There are two different concepts denoted by the term monopoly: (1) a company that has earned 100% share of a given market (i.e., Microsoft) or (2) a company that has not earned its 100% market-share, but instead had the government outlaw its competition (i.e., US Post Office).
The first (a non-coercive, economic monopoly) is to be praised, and the second (a coercive, political monopoly) is to be condemned. By equivocating on the term monopoly and keeping it ambiguous, it becomes an anti-concept so that: a company that has earned 100% share of a given market is morally condemned because of its size and success. Such are the dangers of confusing economic power (Microsoft’s power of production) with political power (the Post Office’s power derived from coercion).
Monopolies are not intrinsically evil (big is not inherently evil), nor are monopolies subjectively evil (good or evil judged by public vote, or polls); monopolies are good or evil depending on how they are formed. If formed according to the laws of the free market — capitalism — they are good. If formed through irrational political policies, they are evil.
The economic foundation of the antitrust laws is the socialist myth that unregulated, free-market results in the formation of coercive monopolies. (Eventually, through ‘historical necessity,’ they will form one big business which the ‘proletariat’ will take over with the establishment of communism.)
The political foundation of antitrust laws is that the individual does not have a right to liberty and property, but only holds property by the permission of the state.
The ethical foundation of the antitrust laws is the doctrine of altruism/collectivism that holds that the successful should sacrifice for others, and if they do not, they should be forced to do so.
No. All harmful monopolies from the old AT&T monopoly to the U.S. Post Office monopoly were created by the state. The U.S. Post Office, for example, maintains its monopoly on the lucrative first-class mail market by having the state outlaw its competition.
Take for example Judge Learned Hand’s indictment of ALCOA. What ‘crimes’ was ALCOA punished for? To quote Judge Hand:
“It was not inevitable that it should always anticipate increases in the demand for ingot and be prepared to supply them. Nothing compelled it to keep doubling and redoubling its capacity before others entered the field. It insists that it never excluded competitors; but we can think of no more effective exclusion than progressively to embrace each new opportunity as it opened, and to face every new- comer with new capacity already geared into a great organization, having the advantage of experience, trade connections and the elite of personnel.” [Alan Greenspan, “Antitrust” published in Ayn Rand’s Capitalism: The Unknown Ideal]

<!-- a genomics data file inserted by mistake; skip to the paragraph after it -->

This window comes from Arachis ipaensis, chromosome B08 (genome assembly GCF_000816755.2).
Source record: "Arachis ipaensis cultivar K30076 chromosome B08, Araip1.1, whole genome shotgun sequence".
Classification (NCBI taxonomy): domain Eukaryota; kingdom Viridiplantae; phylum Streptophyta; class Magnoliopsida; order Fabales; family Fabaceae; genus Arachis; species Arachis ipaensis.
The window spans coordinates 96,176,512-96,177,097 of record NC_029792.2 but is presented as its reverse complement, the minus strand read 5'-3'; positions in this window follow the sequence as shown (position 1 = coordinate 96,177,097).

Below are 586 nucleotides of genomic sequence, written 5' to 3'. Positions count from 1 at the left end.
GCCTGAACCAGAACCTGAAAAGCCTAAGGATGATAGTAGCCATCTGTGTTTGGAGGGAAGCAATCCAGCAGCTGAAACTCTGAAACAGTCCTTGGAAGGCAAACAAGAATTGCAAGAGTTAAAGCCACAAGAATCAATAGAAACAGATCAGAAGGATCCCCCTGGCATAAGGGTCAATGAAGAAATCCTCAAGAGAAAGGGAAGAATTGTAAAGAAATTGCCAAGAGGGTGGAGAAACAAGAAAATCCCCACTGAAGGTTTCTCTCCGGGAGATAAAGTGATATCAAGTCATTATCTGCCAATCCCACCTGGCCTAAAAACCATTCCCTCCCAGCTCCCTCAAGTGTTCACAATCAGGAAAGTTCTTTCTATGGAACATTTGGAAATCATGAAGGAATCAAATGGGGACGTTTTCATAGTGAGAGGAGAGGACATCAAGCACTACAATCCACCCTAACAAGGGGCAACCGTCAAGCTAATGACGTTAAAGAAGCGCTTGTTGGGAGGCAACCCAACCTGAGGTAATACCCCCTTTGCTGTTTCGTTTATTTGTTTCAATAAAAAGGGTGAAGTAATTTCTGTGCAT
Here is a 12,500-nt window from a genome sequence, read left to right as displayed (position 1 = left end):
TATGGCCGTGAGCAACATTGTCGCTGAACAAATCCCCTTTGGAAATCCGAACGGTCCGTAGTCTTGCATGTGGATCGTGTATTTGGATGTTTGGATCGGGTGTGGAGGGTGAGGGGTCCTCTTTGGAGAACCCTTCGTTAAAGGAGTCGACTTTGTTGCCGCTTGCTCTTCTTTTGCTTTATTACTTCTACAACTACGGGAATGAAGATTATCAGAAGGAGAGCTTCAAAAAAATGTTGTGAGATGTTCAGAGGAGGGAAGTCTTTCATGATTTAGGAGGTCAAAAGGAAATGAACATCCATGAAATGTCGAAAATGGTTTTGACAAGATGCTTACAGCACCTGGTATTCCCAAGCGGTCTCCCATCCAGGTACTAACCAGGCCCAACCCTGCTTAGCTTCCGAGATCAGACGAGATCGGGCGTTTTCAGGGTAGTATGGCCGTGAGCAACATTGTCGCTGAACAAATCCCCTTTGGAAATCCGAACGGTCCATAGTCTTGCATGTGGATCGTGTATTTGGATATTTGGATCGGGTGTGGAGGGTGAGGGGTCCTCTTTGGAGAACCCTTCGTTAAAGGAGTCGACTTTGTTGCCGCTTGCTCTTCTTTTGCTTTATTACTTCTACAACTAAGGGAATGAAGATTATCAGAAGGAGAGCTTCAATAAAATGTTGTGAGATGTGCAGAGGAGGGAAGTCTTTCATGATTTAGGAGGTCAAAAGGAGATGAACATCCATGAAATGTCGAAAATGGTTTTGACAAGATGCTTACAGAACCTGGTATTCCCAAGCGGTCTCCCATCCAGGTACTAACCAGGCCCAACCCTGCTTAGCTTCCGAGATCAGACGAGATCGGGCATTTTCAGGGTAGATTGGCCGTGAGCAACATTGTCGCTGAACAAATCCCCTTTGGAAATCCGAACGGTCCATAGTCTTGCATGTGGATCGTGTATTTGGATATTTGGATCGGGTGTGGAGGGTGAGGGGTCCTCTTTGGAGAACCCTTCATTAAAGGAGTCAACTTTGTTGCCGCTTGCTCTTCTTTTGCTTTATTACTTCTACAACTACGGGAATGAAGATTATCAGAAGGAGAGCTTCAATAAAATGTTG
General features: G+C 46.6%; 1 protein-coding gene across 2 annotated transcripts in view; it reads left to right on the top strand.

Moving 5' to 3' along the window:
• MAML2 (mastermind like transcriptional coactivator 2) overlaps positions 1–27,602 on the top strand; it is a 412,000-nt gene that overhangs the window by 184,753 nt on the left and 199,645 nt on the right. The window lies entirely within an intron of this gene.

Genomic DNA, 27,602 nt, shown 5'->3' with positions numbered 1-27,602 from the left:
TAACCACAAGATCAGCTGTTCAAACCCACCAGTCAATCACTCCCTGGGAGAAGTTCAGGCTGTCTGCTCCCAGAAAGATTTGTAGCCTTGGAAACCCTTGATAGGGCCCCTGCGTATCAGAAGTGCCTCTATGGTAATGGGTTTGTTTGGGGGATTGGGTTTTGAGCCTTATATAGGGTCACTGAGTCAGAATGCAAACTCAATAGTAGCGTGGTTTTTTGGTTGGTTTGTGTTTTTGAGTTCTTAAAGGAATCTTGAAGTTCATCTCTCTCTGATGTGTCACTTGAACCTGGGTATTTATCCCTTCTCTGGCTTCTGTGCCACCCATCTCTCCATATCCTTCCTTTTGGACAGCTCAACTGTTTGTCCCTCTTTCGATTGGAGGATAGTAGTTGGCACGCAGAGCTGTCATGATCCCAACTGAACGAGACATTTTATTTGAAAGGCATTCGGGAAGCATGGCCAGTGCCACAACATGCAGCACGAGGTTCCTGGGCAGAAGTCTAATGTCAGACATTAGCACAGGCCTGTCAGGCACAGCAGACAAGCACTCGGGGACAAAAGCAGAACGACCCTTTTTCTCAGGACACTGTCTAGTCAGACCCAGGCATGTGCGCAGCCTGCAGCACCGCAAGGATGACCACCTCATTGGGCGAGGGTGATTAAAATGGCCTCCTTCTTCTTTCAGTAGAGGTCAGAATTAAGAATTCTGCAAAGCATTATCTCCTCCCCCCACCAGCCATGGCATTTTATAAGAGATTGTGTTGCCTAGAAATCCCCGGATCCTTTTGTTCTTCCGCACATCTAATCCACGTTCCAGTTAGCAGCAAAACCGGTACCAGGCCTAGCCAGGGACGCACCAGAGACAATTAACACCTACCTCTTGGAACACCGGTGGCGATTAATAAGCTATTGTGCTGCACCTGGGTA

The government punished ALCOA for being too good a company, too competent in its management, and too successful (profitable) in its outcome.
The government punished Standard Oil for dropping the price of oil more than half.
Standard Oil accomplished by buying up competitors to gain more significant economies of scale, lowering their production costs, enabling them to lower their prices while increasing their profits: a win-win for Standard Oil (higher profits) and their customers (lower prices). By taking over inefficient refineries and lowering prices, their inefficient competitors who remained were unable to compete successfully.
Their competitors were free to enter the market and compete, but because they were not as productive they could not ‘win,’ and so under antitrust ‘Standard Oil’ was punished for being too successful.
Writes Dominick Armentano [professor of economics at the University of Hartford] on the issue of Standard Oil “monopoly”:
“The little-known truth is that when the government took Standard Oil to court in 1907, Standard Oil’s market share had been declining for a decade. Far from being a ‘monopoly,’ Standard’s share of petroleum refining was approximately 64% at the time of trial. Moreover, there were at least 147 other domestic oil-refining competitors in the market — and some of these were large, vertically integrated firms such as Texaco, Gulf Oil, and Sun. Kerosene outputs had expanded enormously (contrary to usual monopolistic conduct); and prices for kerosene had fallen from more than $2 per gallon in the early 1860s to approximately six cents per gallon at the time of the trial. So much for the myth of the Standard Oil ‘monopoly.’ “